President Shimon Peres issued a warning to those countries standing with Syria that it is not Syria that they support, but its leader President Bashar Assad.

“I believe that Assad is reaching his end,” Peres told heads of foreign missions in Israel at the annual reception that he hosts for diplomats prior to Rosh Hashana.

“It will happen sooner than we think,” he predicted, after noting that Iran is supplying arms to Syria, Hezbollah and Hamas.

Referring to Assad as “a hangman,” Peres cautioned those who side with Assad: “Don’t hang your hopes on a hangman.”

The president also said that while he prefers to curb Iran’s nuclear ambitions without bloodshed, “time is limited,” and sanctions have not achieved their desired effect, leaving the military option open.

Peres addressed the ambassadors in a wide-ranging talk that included the scientific and technological impact on the global economy, the changing face of the Middle East, the diplomatic and economic sanctions that have been taken against Iran, the barbarity of Syria, his belief in the possibility of peace with the Palestinians and the role that diplomats can play as “messengers of hope.”

Peres was highly appreciative of the latest diplomatic economic and military steps the United States, Europe and Canada have taken to increase pressure on Iran in the hope of getting the Islamic Republic to desist from its nuclear plan.

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After the formalities, Peres made a point of asking Canadian Ambassador Paul Hunt to convey his appreciation to the Candian government for the hard line that it has taken with Iran.

The president also praised the US for trying to organize a coalition of nations and for adopting other means of persuasion including increasing its military presence in the Persian Gulf.

He was also pleased that Europeans are calling for increased economic sanctions and he lauded Canada for severing diplomatic relations with Iran.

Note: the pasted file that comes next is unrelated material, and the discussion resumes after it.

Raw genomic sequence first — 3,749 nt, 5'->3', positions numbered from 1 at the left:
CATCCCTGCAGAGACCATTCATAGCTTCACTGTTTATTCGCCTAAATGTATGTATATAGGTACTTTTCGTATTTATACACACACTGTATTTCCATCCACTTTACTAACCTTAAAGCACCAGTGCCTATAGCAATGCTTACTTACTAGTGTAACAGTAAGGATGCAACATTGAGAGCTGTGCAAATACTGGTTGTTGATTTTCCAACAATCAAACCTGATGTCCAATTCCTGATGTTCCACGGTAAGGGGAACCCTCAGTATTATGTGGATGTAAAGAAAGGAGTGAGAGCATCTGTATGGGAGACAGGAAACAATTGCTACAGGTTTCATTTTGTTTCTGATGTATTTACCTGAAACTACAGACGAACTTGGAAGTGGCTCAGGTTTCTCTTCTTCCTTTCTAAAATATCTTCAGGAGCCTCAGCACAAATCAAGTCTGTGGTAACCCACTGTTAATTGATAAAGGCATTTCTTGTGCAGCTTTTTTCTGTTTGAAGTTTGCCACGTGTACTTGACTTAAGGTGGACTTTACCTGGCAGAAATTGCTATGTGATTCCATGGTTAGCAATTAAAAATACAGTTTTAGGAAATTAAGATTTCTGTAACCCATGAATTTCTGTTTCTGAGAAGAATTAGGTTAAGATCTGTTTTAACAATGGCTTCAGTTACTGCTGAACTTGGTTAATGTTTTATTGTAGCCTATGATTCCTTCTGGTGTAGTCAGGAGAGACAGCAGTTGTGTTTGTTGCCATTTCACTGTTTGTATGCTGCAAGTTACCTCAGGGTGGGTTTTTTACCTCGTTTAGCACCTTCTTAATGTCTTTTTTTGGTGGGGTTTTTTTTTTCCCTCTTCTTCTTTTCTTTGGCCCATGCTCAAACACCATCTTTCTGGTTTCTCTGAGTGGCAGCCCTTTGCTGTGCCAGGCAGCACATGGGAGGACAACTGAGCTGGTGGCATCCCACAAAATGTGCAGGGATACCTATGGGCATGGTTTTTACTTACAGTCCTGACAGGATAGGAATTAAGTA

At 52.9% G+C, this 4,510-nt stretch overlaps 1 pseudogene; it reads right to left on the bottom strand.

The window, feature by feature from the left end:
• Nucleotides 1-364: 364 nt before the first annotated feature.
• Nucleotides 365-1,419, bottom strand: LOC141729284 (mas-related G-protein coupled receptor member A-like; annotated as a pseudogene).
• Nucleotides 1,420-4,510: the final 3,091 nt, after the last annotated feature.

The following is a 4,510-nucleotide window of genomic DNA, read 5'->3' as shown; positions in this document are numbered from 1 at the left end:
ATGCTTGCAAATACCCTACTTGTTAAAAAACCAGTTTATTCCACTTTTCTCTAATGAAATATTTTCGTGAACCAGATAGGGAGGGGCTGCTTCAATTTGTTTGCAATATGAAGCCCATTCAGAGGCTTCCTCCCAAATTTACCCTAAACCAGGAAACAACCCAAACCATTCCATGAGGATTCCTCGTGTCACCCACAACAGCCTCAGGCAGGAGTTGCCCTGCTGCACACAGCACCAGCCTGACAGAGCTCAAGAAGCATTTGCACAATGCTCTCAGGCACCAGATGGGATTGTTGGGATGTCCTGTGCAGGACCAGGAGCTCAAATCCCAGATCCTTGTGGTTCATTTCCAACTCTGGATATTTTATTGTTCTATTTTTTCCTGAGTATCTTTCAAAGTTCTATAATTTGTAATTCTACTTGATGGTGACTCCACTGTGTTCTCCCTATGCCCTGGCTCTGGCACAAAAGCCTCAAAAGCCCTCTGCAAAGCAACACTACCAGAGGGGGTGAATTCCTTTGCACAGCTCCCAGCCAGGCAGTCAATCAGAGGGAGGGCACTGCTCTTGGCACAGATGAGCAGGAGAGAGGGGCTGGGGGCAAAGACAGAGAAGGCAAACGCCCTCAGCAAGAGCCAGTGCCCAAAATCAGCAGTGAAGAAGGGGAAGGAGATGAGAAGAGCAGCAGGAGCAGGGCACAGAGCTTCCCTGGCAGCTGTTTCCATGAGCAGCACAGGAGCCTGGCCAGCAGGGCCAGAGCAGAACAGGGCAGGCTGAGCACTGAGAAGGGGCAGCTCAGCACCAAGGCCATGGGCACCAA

Cameroon Ambassador Henri Etoundi Essomba, who is the dean of the Diplomatic Corps, said he favored utilizing every avenue of pressure on Iran, other than a military strike.

“The international community with the United States of America at the leading position is of the opinion that there is still room for diplomatic isolation and tough economic sanctions to work and to curve the Iranian ambitions for military nuclear capabilities,” he said.

Essomba said the deadlock in the diplomatic process with the Palestinians had generated tension between the two sides, and it was this tension that had convinced the PA of the necessity to seek recognition at the United Nations Security Council.

Peres said he was hopeful that the peace process with the Palestinians would resume in the near future and expressed his confidence that the differences between Israel and the Palestinians could be resolved.

“They are not forever, and I think in spite of all the announcements and declarations there is also a feeling spreading that enough is enough. The time has come to bring an end to this conflict and I think you can be of great help,” he told the diplomats, urging them to encourage both sides to find common ground.

Essomba, in reviewing events of the region over the past year, said the Arab Spring had shaken up the Middle East, opening an era of uncertainty across the region from Yemen to Libya.

Yet amid this uncertainty, Egypt’s newly elected President Mohamed Morsy had vowed to keep all international agreements signed by Egypt, including the peace treaty with Israel.

“This represents a positive evolution and real opportunity for dialogue between the two countries,” said Essomba.

In this respect, he added, Morsy was undoubtedly demonstrating a great sense of leadership, particularly when it came to taking upon himself to work in close cooperation with Israel in fighting the extremists who seek to make the Sinai Peninsula a land of lawlessness.

“By this attitude, Egypt is sending an unequivocal message, not only to the State of Israel but also to the rest of the world on the credibility and reliability of its government, as well as its willingness to deny the repeated appeals for the revocation of the peace treaty with Israel,” Essomba said.

In Syria, he said, the raging civil war is far from coming to an end, and the efforts of the international community still remain unsuccessful.

“Meanwhile, there is real concern over the fate of the Syrian chemical weapons, not to mention the consequences of the conflict on the neighboring countries,” he said.

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